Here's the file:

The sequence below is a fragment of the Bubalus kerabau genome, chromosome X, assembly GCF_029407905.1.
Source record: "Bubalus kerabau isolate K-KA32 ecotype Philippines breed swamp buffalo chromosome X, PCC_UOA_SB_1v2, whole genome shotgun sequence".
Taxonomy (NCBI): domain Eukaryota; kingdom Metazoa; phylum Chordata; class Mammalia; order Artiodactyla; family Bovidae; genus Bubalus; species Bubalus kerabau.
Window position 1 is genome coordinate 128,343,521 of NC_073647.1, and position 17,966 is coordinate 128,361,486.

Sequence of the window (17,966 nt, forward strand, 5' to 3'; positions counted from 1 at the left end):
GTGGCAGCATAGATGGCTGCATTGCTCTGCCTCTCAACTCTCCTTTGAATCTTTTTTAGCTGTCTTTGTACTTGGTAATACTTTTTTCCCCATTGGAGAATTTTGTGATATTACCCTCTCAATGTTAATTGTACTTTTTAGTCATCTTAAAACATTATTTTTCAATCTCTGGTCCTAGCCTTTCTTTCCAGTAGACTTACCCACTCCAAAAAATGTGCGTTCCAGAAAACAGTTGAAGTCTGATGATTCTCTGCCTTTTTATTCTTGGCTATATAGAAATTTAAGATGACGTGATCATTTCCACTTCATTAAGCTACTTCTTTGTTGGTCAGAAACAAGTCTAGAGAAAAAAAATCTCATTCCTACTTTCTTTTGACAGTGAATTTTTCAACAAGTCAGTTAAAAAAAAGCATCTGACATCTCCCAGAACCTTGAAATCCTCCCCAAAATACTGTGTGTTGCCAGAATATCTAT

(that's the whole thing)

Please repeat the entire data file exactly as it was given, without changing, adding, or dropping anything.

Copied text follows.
The sequence below is a fragment of the Bubalus kerabau genome, chromosome X, assembly GCF_029407905.1.
Source record: "Bubalus kerabau isolate K-KA32 ecotype Philippines breed swamp buffalo chromosome X, PCC_UOA_SB_1v2, whole genome shotgun sequence".
Taxonomy (NCBI): domain Eukaryota; kingdom Metazoa; phylum Chordata; class Mammalia; order Artiodactyla; family Bovidae; genus Bubalus; species Bubalus kerabau.
Window position 1 is genome coordinate 128,343,521 of NC_073647.1, and position 17,966 is coordinate 128,361,486.

Sequence of the window (17,966 nt, forward strand, 5' to 3'; positions counted from 1 at the left end):
GTGGCAGCATAGATGGCTGCATTGCTCTGCCTCTCAACTCTCCTTTGAATCTTTTTTAGCTGTCTTTGTACTTGGTAATACTTTTTTCCCCATTGGAGAATTTTGTGATATTACCCTCTCAATGTTAATTGTACTTTTTAGTCATCTTAAAACATTATTTTTCAATCTCTGGTCCTAGCCTTTCTTTCCAGTAGACTTACCCACTCCAAAAAATGTGCGTTCCAGAAAACAGTTGAAGTCTGATGATTCTCTGCCTTTTTATTCTTGGCTATATAGAAATTTAAGATGACGTGATCATTTCCACTTCATTAAGCTACTTCTTTGTTGGTCAGAAACAAGTCTAGAGAAAAAAAATCTCATTCCTACTTTCTTTTGACAGTGAATTTTTCAACAAGTCAGTTAAAAAAAAGCATCTGACATCTCCCAGAACCTTGAAATCCTCCCCAAAATACTGTGTGTTGCCAGAATATCTAT